Silver is an important precious metal of great antiquity, endowed with the characteristics of an industrial metal. In recent years, with increasing industrial applications, the importance of silver stands enhanced. The metal exhibits the highest electrical conductivity, thermal conductivity, and reflectivity of any metal.
Admittedly, 2020 and 2021 were not good years for the metal because of slowing industrial production. Disrupted supply chains, raw material bottlenecks and markedly higher energy costs adversely impacted industrial output. As much as 50 percent of silver demand is accounted for by industrial use. Photovoltaics is a key industrial demand segment.
The industrial metal character of silver is expected to gain more traction in the years to come. The metal is favoured for its many useful physical and chemical properties in varied industrial applications including the electrification of vehicles (EVs), 5G mobile phone technology and importantly commitment of various governments to invest in ‘green’ infrastructure.
The current low prices would encourage higher demand for jewellery and silverware from price-sensitive markets such as India. Resurgence in demand and its positive effect on prices would attract financial investors. It may also result in ETF investors joining the bandwagon, resulting in inflows.
While the 2022 demand outlook for silver looks constructive, the best would come in the years ahead.
Sustainability is the buzz word, after the United Nations unveiled the Sustainable Development Goals to be achieved by 2030. Recent policy developments have boosted the outlook for the white metal over the next ten years.
As governments race to decarbonise their economies, the world is rapidly moving toward renewable energy.
Green technologies are the in-thing; and silver has an essential role in green tech. Solar energy is seen as an inexhaustible clean energy to replace fossil fuels. This has led to the rapid advance of solar capacities around the world. In automobiles, Electric Vehicles (EVs) are seen replacing traditional internal-combustion engine vehicles. In both these, silver is used for its special and specific properties.
Applications in automotive sector
Silver will benefit from applications in the automotive sector - for example, in electrical contacts, micro-processors, memory and circuit boards, radar and camera sensors. Silver is difficult to replace in various automotive applications due to its superior electrical properties. Many are essential for safety and meeting tougher environmental standards.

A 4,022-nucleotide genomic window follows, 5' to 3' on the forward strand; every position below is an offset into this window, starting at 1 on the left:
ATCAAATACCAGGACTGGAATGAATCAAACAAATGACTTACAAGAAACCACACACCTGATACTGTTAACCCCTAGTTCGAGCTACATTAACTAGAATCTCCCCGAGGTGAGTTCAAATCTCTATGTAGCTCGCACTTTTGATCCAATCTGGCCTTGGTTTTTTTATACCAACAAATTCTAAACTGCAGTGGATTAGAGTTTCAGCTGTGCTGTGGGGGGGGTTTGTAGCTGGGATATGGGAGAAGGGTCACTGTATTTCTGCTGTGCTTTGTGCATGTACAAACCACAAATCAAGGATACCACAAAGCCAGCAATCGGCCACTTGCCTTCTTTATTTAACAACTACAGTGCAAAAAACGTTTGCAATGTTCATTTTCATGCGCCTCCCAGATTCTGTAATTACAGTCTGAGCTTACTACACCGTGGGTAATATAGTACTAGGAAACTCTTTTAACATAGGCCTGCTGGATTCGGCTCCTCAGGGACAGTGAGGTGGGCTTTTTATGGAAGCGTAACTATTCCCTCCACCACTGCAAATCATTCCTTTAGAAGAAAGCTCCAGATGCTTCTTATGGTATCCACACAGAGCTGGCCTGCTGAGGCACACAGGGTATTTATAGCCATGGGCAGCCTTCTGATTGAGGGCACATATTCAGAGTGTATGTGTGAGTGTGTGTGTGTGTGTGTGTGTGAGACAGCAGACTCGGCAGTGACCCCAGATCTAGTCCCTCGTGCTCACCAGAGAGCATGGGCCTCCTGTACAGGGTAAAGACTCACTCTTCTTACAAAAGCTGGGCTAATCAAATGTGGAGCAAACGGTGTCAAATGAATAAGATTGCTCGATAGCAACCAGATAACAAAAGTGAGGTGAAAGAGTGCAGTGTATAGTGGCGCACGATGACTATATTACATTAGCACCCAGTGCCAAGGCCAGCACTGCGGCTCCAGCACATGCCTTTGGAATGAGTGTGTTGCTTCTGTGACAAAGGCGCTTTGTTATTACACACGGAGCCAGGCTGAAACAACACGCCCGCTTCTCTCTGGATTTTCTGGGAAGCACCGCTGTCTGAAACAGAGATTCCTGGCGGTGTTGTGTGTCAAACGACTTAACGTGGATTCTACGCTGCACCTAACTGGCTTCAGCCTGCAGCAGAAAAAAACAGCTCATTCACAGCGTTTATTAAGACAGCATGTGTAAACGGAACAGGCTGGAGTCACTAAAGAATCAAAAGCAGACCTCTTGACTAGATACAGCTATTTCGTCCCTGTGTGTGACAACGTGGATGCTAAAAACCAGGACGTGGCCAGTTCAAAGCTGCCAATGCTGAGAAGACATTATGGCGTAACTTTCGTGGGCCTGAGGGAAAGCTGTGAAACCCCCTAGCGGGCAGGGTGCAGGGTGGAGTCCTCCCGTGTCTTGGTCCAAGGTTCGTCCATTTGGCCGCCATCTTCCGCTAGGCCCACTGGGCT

Studies suggest that in battery-powered vehicles the use of silver will be markedly more than in conventional vehicles. This is in addition to use in charging stations, power generation and other supporting infrastructure that would need this metal.
The Silver Institute estimates that silver demand from the automotive industry will reach 88 million ounces by the middle of this decade (up from just over 60 million ounces in 2021). In 2040, electric vehicles could even devour almost half of the annual silver supply (currently, a good 1 billion ounces).
The installation of solar systems too is driving demand for silver higher. The photovoltaic sector is currently demanding around 100 million ounces of silver annually. Some experts forecast an increase in silver demand to 185 million ounces over the next ten years from the photovoltaic industry.
Given this emerging scenario, silver is expected to benefit the most among precious metals. Silver may not only outperform gold but would at some stage decouple from gold and stand on its own.
The risk that silver supply growth may not keep pace with demand growth is real. So, stakeholders should brace for higher and higher prices in the coming years.
The Government of India should take cognizance of the emerging scenario. Demand within the country is likely to grow rapidly with policy thrust on EVs and solar energy. As import dependence for the metal is set to increase it is necessary to work towards augmenting silver supplies from a long-term perspective.
(The author is a policy commentator and commodities market specialist. Views are personal)